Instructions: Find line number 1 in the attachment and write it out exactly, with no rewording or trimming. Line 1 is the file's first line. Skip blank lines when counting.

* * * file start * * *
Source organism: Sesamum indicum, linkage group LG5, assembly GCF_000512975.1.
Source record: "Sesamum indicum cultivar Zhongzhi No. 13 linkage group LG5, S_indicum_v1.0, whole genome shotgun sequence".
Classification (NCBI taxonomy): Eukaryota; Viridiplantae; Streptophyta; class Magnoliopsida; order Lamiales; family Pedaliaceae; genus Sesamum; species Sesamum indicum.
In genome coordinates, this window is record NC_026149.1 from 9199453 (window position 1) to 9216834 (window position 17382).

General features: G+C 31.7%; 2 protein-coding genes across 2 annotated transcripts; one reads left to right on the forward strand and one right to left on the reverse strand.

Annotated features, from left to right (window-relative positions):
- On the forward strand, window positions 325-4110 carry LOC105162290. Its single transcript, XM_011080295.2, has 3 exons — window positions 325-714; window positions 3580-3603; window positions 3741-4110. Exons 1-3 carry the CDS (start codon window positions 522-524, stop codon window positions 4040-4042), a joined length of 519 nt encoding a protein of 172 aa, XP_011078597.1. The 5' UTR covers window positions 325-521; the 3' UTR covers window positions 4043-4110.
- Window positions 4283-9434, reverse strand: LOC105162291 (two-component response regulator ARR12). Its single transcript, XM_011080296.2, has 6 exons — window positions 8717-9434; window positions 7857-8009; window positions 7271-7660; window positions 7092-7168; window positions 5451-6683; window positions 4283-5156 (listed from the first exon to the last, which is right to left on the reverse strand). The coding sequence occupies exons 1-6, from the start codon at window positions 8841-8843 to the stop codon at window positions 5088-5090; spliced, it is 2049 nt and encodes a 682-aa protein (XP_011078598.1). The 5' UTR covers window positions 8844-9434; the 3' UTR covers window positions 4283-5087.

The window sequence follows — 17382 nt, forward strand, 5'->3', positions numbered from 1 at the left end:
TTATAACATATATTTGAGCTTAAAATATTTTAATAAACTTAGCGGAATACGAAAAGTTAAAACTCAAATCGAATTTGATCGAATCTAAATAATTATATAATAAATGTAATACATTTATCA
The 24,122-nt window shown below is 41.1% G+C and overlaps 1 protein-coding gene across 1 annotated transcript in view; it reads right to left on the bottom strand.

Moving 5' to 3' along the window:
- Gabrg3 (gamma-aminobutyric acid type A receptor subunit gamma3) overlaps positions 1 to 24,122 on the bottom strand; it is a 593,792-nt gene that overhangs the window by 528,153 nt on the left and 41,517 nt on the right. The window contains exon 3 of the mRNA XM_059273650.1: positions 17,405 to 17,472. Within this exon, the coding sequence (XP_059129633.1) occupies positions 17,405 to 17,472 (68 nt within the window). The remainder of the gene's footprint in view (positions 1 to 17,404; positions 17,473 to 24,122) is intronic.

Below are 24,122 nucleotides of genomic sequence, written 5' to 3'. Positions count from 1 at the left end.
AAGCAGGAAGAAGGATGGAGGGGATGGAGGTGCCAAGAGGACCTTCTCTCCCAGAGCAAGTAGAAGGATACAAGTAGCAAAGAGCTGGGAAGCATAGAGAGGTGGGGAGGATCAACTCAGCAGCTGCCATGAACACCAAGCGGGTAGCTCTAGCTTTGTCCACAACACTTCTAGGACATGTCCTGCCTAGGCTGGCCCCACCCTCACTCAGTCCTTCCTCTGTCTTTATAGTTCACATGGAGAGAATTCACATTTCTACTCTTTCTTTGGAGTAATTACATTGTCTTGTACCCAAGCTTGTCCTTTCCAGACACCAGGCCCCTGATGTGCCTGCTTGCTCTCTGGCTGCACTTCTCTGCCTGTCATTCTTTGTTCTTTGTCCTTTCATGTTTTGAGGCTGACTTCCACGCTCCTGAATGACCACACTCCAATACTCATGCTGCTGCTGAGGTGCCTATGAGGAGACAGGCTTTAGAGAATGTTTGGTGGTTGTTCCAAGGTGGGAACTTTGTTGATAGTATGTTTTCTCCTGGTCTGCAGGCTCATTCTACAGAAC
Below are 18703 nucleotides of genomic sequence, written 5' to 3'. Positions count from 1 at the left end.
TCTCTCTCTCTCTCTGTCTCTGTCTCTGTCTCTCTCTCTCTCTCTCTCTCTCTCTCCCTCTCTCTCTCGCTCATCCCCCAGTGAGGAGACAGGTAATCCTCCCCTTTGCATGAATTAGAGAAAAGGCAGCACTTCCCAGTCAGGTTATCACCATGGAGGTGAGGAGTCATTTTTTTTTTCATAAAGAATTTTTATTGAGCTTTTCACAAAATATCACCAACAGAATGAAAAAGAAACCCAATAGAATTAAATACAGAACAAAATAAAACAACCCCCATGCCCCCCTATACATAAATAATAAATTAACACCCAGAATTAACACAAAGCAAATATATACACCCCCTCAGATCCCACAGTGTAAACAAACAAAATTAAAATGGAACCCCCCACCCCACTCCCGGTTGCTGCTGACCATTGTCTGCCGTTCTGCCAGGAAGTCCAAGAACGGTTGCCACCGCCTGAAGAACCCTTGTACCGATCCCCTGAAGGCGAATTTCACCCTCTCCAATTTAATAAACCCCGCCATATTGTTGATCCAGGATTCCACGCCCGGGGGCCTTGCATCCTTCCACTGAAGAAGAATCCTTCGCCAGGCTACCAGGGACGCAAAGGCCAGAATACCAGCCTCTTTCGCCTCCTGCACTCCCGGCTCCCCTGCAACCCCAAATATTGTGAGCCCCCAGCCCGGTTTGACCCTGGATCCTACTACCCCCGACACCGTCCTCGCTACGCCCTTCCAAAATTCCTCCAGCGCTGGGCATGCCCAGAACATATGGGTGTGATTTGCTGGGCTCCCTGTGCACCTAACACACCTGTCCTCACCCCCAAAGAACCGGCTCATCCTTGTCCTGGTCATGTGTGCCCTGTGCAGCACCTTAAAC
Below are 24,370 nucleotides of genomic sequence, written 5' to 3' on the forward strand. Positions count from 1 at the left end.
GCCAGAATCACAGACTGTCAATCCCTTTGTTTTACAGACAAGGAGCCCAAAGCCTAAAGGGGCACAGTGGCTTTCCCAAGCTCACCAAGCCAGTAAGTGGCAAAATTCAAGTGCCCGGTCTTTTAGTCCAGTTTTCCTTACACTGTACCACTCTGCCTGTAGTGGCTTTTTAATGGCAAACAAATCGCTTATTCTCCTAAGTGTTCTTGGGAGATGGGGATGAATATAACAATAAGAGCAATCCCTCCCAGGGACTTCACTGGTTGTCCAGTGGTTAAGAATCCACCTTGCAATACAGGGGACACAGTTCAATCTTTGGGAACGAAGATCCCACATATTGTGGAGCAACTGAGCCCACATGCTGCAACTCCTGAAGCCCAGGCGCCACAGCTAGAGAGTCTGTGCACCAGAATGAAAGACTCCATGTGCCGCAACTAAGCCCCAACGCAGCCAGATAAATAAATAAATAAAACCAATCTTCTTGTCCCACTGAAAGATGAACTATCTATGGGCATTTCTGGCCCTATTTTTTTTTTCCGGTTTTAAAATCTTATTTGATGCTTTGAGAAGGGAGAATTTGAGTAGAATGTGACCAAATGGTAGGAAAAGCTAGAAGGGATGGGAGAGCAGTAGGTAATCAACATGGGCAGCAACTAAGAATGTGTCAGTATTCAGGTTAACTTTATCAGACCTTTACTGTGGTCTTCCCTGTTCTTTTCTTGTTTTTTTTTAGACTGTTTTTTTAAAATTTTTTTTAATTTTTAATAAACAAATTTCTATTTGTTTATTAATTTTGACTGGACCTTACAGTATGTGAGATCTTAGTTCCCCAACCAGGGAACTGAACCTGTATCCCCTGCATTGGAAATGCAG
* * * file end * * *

Source organism: Sesamum indicum, linkage group LG5, assembly GCF_000512975.1.